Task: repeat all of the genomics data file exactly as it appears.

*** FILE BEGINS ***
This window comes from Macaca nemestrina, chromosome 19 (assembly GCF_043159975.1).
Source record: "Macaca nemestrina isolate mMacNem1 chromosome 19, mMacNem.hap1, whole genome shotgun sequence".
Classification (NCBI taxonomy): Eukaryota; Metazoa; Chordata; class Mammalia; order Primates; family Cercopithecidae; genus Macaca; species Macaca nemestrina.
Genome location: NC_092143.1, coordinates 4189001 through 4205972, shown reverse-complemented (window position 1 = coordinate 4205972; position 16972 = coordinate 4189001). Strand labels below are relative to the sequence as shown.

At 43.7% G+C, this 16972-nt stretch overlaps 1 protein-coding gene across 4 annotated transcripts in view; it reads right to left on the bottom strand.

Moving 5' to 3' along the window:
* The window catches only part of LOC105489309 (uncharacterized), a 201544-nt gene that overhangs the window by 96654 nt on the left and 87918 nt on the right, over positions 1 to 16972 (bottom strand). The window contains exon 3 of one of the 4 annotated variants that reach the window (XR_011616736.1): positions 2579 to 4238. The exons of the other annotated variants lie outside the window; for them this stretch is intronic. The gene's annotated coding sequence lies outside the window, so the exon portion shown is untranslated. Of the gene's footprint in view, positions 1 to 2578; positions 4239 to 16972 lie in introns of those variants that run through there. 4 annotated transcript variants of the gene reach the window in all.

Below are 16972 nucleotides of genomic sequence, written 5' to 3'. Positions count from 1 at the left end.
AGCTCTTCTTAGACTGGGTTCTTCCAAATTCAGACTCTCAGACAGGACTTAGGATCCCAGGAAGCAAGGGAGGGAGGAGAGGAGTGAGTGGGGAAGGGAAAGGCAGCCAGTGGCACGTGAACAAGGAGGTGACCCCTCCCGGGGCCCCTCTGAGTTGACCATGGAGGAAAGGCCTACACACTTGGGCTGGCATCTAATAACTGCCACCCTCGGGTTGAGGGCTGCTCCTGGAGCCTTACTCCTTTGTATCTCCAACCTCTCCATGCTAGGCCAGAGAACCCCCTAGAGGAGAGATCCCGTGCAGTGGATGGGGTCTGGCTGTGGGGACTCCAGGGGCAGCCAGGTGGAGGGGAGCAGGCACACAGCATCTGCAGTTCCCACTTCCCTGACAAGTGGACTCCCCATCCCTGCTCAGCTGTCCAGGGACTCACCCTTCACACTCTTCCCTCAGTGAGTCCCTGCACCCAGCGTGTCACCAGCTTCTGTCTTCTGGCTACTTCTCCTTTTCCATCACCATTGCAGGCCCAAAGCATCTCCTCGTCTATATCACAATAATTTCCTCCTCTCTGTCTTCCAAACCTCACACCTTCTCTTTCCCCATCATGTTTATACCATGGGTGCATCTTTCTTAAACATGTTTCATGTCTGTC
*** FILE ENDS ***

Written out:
This window comes from Macaca nemestrina, chromosome 19 (assembly GCF_043159975.1).
Source record: "Macaca nemestrina isolate mMacNem1 chromosome 19, mMacNem.hap1, whole genome shotgun sequence".
Classification (NCBI taxonomy): Eukaryota; Metazoa; Chordata; class Mammalia; order Primates; family Cercopithecidae; genus Macaca; species Macaca nemestrina.
Genome location: NC_092143.1, coordinates 4189001 through 4205972, shown reverse-complemented (window position 1 = coordinate 4205972; position 16972 = coordinate 4189001). Strand labels below are relative to the sequence as shown.

At 43.7% G+C, this 16972-nt stretch overlaps 1 protein-coding gene across 4 annotated transcripts in view; it reads right to left on the bottom strand.

Moving 5' to 3' along the window:
* The window catches only part of LOC105489309 (uncharacterized), a 201544-nt gene that overhangs the window by 96654 nt on the left and 87918 nt on the right, over positions 1 to 16972 (bottom strand). The window contains exon 3 of one of the 4 annotated variants that reach the window (XR_011616736.1): positions 2579 to 4238. The exons of the other annotated variants lie outside the window; for them this stretch is intronic. The gene's annotated coding sequence lies outside the window, so the exon portion shown is untranslated. Of the gene's footprint in view, positions 1 to 2578; positions 4239 to 16972 lie in introns of those variants that run through there. 4 annotated transcript variants of the gene reach the window in all.

Below are 16972 nucleotides of genomic sequence, written 5' to 3'. Positions count from 1 at the left end.
AGCTCTTCTTAGACTGGGTTCTTCCAAATTCAGACTCTCAGACAGGACTTAGGATCCCAGGAAGCAAGGGAGGGAGGAGAGGAGTGAGTGGGGAAGGGAAAGGCAGCCAGTGGCACGTGAACAAGGAGGTGACCCCTCCCGGGGCCCCTCTGAGTTGACCATGGAGGAAAGGCCTACACACTTGGGCTGGCATCTAATAACTGCCACCCTCGGGTTGAGGGCTGCTCCTGGAGCCTTACTCCTTTGTATCTCCAACCTCTCCATGCTAGGCCAGAGAACCCCCTAGAGGAGAGATCCCGTGCAGTGGATGGGGTCTGGCTGTGGGGACTCCAGGGGCAGCCAGGTGGAGGGGAGCAGGCACACAGCATCTGCAGTTCCCACTTCCCTGACAAGTGGACTCCCCATCCCTGCTCAGCTGTCCAGGGACTCACCCTTCACACTCTTCCCTCAGTGAGTCCCTGCACCCAGCGTGTCACCAGCTTCTGTCTTCTGGCTACTTCTCCTTTTCCATCACCATTGCAGGCCCAAAGCATCTCCTCGTCTATATCACAATAATTTCCTCCTCTCTGTCTTCCAAACCTCACACCTTCTCTTTCCCCATCATGTTTATACCATGGGTGCATCTTTCTTAAACATGTTTCATGTCTGTC